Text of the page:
More and more, digital health developers are looking to ease their regulatory burden from FDA. mHealth or mobile health apps developers (particularly those without medical backgrounds) have a vested interest in swaying FDA to deregulate.
In February 2015, FDA explained how it would interpret the mobile apps regulations. The agency said that it would exempt apps that work like medical devices but otherwise do not pose a risk to patient if the app malfunctions. This is an understandable strategy from resource-constrained FDA. But developers who take the easiest path, of avoiding regulation, might end up regretting that decision. Developers who do not choose to design apps without FDA regulation in mind will likely find limited success in the marketplace.
“Physicians and patients should take apps or games that don’t have FDA [clearance] with a grain of salt,” says Tim Gee, principal of Medical Connectivity. Without FDA oversight, he says, the claims marketers make should be met with high skepticism. That’s because without such oversight, developers have little incentive to prove efficacy.
And this lack of efficacy is already starting to hurt some developers’ reputations.
In April, a report from the British Medical Journal raised questions about the validity of some apps. The journal published a report on self-diagnosing apps, concluding that many had limited capability of appropriate diagnosis. According to the report, the 23 symptom checkers in the study:
- Provided the correct diagnosis first in 34% of standardized patient evaluations;
- Listed the correct diagnosis within the top 20 diagnoses given in 58% of standardized patient evaluations;
- Provided the appropriate triage advice in 57% of standardized patient evaluations.
The fact that these apps don’t need FDA oversight has led to rather disappointing results that could negatively impact patients. Further, in the quest to avoid FDA oversight, the apps give mixed messages to users.
In another discussion in July, iMedicalApps contributor Douglas Maurer also touched on self-diagnosing apps. Maurer examined a report from Social Science & Medicine evaluating the potential social consequences of a “digitized” diagnosis on patients and the physician-patient relationship. Maurer noted some troubling trends pointed out by the authors:
Many of the apps were either not written by medical professionals at all or at least that was only one of many tangentially related apps they authored. Some app’s authors also wrote apps on children’s books and ancient Rome. Frequently, there were no specifics given about the expertise of the “team of doctors” who authored the app. No references were included for the content listed in many of the apps. Furthermore, the titles, symbols, colors, etc. all gave the apps an air of authority. However, this was contradicted by the disclaimers most used stating that their apps were for entertainment purposes only or were not meant to diagnose or treat any medical condition. Obviously, some of this is for legal protection as well as to avoid FDA regulation. But it likely will give some patients a mixed message.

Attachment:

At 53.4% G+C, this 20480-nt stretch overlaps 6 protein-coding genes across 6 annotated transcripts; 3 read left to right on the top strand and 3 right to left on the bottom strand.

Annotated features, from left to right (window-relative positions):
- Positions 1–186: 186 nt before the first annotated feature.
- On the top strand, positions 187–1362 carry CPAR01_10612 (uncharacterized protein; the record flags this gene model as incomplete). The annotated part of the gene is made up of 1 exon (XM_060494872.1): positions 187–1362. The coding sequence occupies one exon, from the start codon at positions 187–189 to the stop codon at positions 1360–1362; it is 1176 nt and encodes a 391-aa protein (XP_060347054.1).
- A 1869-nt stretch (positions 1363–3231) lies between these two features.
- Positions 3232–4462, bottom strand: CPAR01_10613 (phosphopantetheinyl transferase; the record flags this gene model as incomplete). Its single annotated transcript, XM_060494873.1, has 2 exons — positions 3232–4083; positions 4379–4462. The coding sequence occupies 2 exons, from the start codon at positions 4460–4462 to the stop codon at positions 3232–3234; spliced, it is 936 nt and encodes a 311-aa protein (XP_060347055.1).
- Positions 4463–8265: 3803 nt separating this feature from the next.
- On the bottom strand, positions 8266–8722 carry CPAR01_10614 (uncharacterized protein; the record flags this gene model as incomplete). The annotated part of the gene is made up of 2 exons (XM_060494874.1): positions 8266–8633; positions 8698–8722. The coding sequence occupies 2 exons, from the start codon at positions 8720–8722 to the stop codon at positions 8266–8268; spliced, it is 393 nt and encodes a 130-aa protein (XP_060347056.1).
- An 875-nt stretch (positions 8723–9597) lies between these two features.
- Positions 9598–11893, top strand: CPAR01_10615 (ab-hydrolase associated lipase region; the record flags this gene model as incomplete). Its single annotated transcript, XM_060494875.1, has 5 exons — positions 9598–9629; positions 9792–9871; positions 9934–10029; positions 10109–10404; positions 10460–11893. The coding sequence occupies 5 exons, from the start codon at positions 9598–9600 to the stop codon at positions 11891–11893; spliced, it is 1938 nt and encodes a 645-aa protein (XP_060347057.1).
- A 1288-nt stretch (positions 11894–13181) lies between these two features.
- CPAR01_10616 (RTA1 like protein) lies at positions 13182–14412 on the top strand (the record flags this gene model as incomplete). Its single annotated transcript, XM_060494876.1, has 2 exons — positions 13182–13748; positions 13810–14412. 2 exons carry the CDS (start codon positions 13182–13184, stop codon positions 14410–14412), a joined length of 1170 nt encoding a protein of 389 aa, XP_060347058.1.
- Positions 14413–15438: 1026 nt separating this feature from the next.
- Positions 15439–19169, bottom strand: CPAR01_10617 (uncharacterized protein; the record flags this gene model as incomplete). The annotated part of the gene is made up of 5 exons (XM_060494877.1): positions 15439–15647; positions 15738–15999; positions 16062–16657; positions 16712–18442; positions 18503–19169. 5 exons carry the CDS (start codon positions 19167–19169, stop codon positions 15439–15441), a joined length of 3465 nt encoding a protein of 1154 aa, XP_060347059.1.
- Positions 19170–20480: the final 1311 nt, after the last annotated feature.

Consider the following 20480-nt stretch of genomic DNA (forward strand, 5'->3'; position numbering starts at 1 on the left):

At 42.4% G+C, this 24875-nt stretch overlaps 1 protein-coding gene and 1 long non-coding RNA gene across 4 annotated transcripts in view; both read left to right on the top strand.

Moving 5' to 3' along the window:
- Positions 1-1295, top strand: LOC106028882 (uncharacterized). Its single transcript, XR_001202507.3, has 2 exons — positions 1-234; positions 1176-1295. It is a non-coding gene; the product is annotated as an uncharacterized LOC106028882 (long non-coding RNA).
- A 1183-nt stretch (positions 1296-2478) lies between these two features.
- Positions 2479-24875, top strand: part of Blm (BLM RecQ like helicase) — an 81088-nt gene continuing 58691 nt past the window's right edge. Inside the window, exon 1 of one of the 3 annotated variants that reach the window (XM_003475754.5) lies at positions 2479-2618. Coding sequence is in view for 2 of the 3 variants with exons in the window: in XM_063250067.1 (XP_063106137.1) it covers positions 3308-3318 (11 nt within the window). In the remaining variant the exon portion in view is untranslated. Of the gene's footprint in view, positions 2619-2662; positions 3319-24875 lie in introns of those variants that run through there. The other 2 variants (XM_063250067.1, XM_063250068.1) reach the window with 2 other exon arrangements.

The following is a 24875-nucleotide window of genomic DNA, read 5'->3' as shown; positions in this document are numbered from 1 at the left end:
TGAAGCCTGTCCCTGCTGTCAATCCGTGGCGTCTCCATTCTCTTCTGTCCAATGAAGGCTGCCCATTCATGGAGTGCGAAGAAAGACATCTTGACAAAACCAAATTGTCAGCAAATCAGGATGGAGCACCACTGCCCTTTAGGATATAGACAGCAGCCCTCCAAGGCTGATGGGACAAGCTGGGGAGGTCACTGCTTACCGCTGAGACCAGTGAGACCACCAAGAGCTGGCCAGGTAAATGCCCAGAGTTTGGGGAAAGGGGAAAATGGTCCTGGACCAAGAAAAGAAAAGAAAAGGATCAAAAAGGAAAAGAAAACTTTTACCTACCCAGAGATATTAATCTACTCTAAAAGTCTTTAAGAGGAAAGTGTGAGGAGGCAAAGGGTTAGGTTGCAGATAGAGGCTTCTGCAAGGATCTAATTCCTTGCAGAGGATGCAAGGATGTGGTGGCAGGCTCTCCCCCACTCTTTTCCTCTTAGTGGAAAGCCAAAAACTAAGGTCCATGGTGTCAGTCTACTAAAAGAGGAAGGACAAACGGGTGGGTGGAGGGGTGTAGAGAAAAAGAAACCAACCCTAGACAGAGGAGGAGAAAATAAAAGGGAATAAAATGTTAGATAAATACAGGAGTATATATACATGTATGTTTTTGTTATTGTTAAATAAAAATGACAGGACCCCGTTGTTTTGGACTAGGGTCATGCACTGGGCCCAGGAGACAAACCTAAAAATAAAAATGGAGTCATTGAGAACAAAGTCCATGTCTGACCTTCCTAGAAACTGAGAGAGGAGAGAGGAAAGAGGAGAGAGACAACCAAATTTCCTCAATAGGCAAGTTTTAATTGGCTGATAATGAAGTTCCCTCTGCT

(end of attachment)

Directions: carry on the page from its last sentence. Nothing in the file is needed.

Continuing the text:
Maurer’s point is further food for thought when you consider that most health apps include some level of “gamification.” Reputable apps might use the same tools as a less-well researched app.
Consider a story from National Public Radio a few weeks ago that focused on so-called brain games. These games appeal to older adults, in particular, who fear memory loss. These apps claim that the games can help in training your brain to improve function.
Except, actually, they don’t. The marketers are extremely careful to avoid making medical claims. One, for example, says its brain training app “targets all six major areas of the brain: Memory, Speed of Thinking, Concentration, Problem Solving, Language, and Visual-Spacial.”
But the brain game industry has already come under fire for misrepresenting the promises of improved mental performance and staving off memory decline. Psychology professor Randall Engle from the Georgia Institute of Technology criticized the studies done by the companies, noting that they are often very small or lack control groups, indicating a lack of good study design, and questionable results.
So here is the crux. App developers are looking to avoid FDA regulations, but they might be doing themselves a disservice. What FDA brings is peace of mind for users, the ability to have a clear marketing strategy, and an effective product line. Its not so much the FDA stamp, but the research that FDA requires, including establishing proof of safety and efficacy, that apps developers should work to achieve.
Gee puts it this way:
“At the end of the day, no one cares so much about the regulation, but they do care about clinical proof. They care about validated efficacy.”